Thursday, April 17, 2008

Three Lights Bike Tour

What a gorgeous week it's been in the north country. Yesterday, I finally made it out for my first bike ride of the season. At 15 miles, it was by no means an endurance test, but that's not what I was shooting for. Instead, I made use of my handy Portland Trails map to piece together a sightseeing ride--specifically, a three-lighthouse tour.

My apartment lies just north of Casco Bay Bridge, so before I knew it I had crossed over into South Portland (and inhaled my fair share of exhaust fumes). From there, I hooked up with the South Portland Greenbelt Walkway, a nicely paved path running through a residential neighborhood. Such trails always provide a refreshingly different vantage point from which to see a place, and I enjoyed the views back across the water to Portland.

According to a sign along the way, the South Portland Greenbelt is the northernmost section of a proposed Eastern Trail that would stretch south to the Maine border. Another sign, even more ambitious, labeled it as part of a grand East Coast Greenway, connecting Calais, ME, with Key West, FL. Wow!

The Greenbelt dropped me at the adorably named Bug Light, also called the Portland Breakwater Light, and its adjacent park. Unbeknown to me, this was the site of a massive shipyard during WWII. Several informative displays filled me in on the history.

Though sad to leave the traffic-free trail behind, I followed my map and quickly found the campus of Southern Maine Community College. Down the hill, at the water's edge, stood the remains of Fort Preble and, at the end of a long breakwater, the Spring Point Light. Having already seen Bug Light, I was more interested in exploring the old fort, whose embankments afford nice views of the bay.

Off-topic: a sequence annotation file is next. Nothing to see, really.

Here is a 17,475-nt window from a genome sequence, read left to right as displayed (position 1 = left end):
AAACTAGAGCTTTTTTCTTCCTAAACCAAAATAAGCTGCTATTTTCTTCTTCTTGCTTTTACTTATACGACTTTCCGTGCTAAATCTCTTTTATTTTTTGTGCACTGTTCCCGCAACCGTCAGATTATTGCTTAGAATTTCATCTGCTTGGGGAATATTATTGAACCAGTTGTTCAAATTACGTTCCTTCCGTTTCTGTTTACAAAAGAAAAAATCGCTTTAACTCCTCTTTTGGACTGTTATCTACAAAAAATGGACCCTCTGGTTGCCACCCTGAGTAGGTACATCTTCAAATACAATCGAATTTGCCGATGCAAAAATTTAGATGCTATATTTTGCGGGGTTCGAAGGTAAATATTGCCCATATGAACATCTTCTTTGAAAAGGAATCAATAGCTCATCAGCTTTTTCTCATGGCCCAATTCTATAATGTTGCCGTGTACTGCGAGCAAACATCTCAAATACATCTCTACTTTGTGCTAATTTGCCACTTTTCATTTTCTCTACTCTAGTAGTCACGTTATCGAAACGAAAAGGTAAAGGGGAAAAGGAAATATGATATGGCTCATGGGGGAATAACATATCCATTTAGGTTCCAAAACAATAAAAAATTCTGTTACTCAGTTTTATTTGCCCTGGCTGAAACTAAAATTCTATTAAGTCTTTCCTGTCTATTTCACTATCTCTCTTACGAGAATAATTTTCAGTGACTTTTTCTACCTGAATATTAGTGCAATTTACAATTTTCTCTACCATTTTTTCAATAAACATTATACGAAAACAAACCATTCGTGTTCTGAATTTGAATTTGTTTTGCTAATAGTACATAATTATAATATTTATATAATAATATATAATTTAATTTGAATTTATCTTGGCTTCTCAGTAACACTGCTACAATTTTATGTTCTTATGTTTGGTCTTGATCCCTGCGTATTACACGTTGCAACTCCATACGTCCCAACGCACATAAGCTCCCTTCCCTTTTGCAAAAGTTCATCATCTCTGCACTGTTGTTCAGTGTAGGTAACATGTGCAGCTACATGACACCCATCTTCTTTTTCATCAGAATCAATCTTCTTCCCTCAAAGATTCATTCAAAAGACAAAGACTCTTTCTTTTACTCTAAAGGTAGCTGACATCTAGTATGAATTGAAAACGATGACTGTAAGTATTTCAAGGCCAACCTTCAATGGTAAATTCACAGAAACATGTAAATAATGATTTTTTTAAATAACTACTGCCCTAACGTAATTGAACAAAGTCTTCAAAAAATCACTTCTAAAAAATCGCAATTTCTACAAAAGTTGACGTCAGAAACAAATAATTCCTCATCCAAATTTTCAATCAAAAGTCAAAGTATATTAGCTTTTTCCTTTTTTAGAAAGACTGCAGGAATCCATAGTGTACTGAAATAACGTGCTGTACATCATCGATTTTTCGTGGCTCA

The third and final stop on the tour required a couple-miles' journey through some shady, quiet residential roads, as South Portland gave way to the seemingly more affluent Cape Elizabeth. Soon I was wheeling into Fort Williams Park and within sight of a proper lighthouse, the Portland Head Light.

As I had forgotten my bike lock, I didn't venture inside the lighthouse museum, but I took a nice stroll around the grounds and admired Maine's famous rocky coastline. There was a lot of the park I didn't see, but I plan to make it back there at some point.

So, the first ride of the season went off without a hitch. My bike rides as smoothly as the day I bought it, and I can tell it's raring to go up into the Maritimes later this summer. So am I.

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